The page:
Infection Control Measures in the Home
Whether you're delivering food to the home of a sick person, helping family members keep the house clean, or providing hands-on care; getting sick is always a concern. In a recent report, 76% of Americans worried about becoming sick if they had to take care of a family member during an influenza pandemic1.This section presents information about the three levels of infection control that individuals, families, and communities of care can use during an influenza pandemic.
If you are a family or community of care member who delivers food or meals, runs errands or does outside chores, but does not enter the home, you should:
- Wash your hands before doing any of the outside chores
- Cover a cough or a sneeze with tissue
- Do not touch your face, nose, or mouth while you are doing chores
- Use waterless hand cleaner until you are back home and can wash your hands with soap and water
- Do not go into the house or have direct contact with anyone in the home
If you are a family or community of care member who does chores in the house for other healthy family members including food preparation, taking care of healthy children, and housework, but does not enter the sick room, you should:
- Wash your hands before and after cooking, cleaning, and doing laundry
- Wear disposable or exam gloves when handling dirty laundry that has any body fluids like phlegm, mucus, vomit, or diarrhea
- Wash clothes on warm cycle with regular detergent. Dry on warm cycle
- Wash dishes in warm, soapy water or in a dishwasher on regular cycle
- Leave supplies outside the sickroom door or in a place where the caregiver can easily pick items up. Do not enter sick room
If you are a caregiver who is involved in daily monitoring and care of the sick person, go in and out of the sick room, but do not do other needed chores, you should:
- Wash your hands before entering the sick room and after you leave the sick room
- Wear an apron, mask (or N95 respirator) and disposable or exam gloves if you are taking care of a sick person with a cough
- Have the sick person cover his or her face with a tissue when coughing
- Have the sick person wash his or her hands after using a tissue
- Do not do other family chores like cooking or cleaning
- Stay healthy. If you become sick with fever, coughing, or muscle aches, you should stop taking care of sick people in the home
Additional Infection Prevention and Control Information
The U.S. Department of Health & Human Services Pandemic Influenza Plan Supplement 4 Infection Control, available online at http://www.hhs.gov/pandemicflu/plan/sup4.html provides the following recommendation for infection control measures in the home under section G-3:
- "All persons in the household should carefully follow recommendations for hand hygiene (i.e., hand-washing with soap and water or use of an alcohol-based hand rub) after contact with an influenza patient or the environment in which care is provided.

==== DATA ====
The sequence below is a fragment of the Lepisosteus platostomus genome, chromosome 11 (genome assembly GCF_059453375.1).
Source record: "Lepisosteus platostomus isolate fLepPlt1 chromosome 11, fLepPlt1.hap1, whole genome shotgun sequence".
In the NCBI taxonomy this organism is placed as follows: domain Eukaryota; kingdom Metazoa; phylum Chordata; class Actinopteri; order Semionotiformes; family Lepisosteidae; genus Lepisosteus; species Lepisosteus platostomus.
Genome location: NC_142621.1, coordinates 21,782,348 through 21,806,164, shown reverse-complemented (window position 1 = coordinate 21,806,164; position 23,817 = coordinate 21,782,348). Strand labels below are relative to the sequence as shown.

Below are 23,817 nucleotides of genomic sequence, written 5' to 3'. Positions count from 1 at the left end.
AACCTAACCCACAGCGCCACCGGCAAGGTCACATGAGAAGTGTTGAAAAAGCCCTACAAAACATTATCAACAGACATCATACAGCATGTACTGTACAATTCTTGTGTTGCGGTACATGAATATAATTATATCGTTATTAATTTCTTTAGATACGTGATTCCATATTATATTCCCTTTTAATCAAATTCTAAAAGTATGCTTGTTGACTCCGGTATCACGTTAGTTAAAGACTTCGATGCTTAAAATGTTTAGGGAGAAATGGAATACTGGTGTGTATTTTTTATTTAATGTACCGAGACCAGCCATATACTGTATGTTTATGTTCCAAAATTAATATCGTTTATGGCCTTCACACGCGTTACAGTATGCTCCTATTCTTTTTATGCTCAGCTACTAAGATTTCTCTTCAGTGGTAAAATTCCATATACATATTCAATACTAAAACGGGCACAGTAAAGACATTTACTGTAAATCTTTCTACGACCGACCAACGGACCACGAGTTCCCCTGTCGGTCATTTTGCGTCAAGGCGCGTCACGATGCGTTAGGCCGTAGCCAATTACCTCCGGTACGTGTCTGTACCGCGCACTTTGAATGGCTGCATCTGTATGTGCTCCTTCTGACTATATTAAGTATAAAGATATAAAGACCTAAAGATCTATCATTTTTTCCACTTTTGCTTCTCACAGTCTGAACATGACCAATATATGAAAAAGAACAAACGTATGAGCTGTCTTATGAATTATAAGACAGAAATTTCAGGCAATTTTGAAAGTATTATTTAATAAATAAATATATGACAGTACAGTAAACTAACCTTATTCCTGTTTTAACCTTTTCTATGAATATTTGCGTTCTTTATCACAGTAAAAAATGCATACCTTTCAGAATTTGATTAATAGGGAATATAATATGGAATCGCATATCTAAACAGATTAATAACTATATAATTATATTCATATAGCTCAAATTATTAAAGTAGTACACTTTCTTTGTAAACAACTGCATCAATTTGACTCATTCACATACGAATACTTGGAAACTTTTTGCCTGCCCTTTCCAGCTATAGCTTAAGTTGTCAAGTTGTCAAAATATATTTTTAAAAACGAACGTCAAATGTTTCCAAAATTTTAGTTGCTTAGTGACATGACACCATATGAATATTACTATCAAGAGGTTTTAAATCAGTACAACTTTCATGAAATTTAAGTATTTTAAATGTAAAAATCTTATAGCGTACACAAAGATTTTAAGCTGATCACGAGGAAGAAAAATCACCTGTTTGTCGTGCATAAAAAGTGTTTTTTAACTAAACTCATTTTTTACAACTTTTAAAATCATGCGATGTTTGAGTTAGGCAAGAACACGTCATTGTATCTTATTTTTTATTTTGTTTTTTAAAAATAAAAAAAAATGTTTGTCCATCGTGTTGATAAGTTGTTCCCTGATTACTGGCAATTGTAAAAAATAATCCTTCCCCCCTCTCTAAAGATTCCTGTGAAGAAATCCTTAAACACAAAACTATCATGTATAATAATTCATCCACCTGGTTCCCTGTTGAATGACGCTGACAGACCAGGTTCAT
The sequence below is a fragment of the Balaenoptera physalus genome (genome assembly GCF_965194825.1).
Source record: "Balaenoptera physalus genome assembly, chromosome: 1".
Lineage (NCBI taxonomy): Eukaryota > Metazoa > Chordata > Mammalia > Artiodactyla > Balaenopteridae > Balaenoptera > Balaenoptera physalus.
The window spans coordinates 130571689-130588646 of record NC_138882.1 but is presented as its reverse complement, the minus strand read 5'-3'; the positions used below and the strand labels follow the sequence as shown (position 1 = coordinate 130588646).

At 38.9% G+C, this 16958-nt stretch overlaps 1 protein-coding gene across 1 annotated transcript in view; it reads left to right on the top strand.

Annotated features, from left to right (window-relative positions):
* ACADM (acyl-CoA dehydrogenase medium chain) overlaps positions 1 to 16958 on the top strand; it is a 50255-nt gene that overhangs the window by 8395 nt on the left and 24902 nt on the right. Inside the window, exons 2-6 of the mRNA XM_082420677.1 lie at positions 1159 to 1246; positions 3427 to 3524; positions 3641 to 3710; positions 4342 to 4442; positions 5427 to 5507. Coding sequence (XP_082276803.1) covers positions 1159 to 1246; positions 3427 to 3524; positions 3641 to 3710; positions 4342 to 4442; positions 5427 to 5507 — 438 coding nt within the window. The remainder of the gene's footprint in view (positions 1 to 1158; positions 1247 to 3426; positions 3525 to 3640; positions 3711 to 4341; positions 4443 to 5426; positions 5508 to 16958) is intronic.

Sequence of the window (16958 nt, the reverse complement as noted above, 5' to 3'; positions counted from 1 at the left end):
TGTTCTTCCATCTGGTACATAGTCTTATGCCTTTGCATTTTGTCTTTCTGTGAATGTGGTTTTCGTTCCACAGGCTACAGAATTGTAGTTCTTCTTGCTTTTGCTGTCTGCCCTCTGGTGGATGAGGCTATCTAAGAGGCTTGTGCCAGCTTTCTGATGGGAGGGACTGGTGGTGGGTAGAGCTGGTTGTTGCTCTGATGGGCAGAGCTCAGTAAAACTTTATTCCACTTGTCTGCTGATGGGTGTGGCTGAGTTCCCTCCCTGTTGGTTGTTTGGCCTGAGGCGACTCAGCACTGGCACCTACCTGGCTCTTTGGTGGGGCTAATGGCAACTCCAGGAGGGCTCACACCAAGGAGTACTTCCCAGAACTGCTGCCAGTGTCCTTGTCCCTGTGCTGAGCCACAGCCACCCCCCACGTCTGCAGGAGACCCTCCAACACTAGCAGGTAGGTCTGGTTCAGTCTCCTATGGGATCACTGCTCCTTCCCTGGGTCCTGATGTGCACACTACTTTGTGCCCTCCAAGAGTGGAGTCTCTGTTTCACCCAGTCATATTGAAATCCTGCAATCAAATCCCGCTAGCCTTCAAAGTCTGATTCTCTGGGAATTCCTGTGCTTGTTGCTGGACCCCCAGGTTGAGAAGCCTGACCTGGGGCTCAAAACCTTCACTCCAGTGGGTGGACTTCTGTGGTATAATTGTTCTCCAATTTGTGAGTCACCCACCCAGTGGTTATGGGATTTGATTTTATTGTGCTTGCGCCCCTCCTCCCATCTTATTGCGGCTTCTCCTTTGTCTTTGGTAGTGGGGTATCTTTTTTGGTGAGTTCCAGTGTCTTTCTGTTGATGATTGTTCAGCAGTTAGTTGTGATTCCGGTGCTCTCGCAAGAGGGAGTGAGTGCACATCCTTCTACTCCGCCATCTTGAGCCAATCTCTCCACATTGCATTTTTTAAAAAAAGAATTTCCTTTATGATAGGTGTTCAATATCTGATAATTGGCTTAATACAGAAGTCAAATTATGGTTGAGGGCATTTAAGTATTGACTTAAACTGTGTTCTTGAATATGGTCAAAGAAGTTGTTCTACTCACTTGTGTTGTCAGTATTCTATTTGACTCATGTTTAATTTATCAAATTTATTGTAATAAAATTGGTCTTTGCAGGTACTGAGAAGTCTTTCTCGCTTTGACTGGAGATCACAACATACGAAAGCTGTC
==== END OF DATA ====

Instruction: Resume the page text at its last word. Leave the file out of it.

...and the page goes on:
- Although no studies have assessed the use of masks at home to decrease the spread of infection, use of surgical or procedure masks by the patient and/or caregiver during interactions may be of benefit. The wearing of gloves and gowns is not recommended for household members providing care in the home.
- Soiled dishes and eating utensils should be washed either in a dishwasher or by hand with warm water and soap. Separation of eating utensils for use by a patient with influenza is not necessary."
- "Laundry can be washed in a standard washing machine with warm or cold water and detergent. It is not necessary to separate soiled linen and laundry used by a patient with influenza from other household laundry. Care should be used when handling soiled laundry (i.e., avoid "hugging" the laundry) to avoid contamination. Hand hygiene should be performed after handling soiled laundry.
- Tissues used by the ill patient should be placed in a bag and disposed with other household waste. Consider placing a bag for this purpose at the bedside.
- Normal cleaning of environmental surfaces in the home should be followed."
As of April 25, 2008, the Centers for Disease Control and Prevention (CDC) had not released additional guidelines for infection control measures in the home2.Current World Health Organization (WHO) guidelines3] and CDC guidelines for infection control in hospital settings are available4.
Basic infection control measures used in hospitals include:
- "Isolating the infected person (keeping them in a room away from others)
- Limiting contact with the person by staying at least 3 feet away
- Wearing a gown if the caregiver is likely to come in contact with any body fluid
- Wearing a surgical or procedural mask once, and then discarding it
- Using disposable gloves if there is contact with respiratory secretions, blood, or body fluids
- Remembering to not touch eyes, nose or mouth with contaminated hands"
1Blendon, R. J., L. M. Koonin, J. M. Benson, M. S. Cetron, W. E. Pollard, E. W. Mitchell, et al. "Public Response to Community Mitigation Measures for Pandemic Influenza." Policy Review. Vol. 14, No. 5, May 2008. Found at Emerging Infectious Diseases on Centers for Disease Control website. p. 779.
2Centers for Disease Control. "Guidelines for Control of Infection in Home Care Settings." 5 May 2008. accessed 24 Mar. 2008.
3World Health Organization. "Non-pharmaceutical Interventions for Pandemic Influenza, National and Community Measures." Emerging Infectious Diseases.Vol.1,No. 12, 2006. pp. 88-94.
4Siegel, J. D., E. Rhinehart, M. Jackson, L. Chiarello, and the Healthcare Infection Control Practices Advisory Committee. "Standard Precautions." Guideline for Isolation Precautions: Preventing Transmission of Infectious Agents in Healthcare Settings 2007. June 2007. accessed 24 Mar. 2008.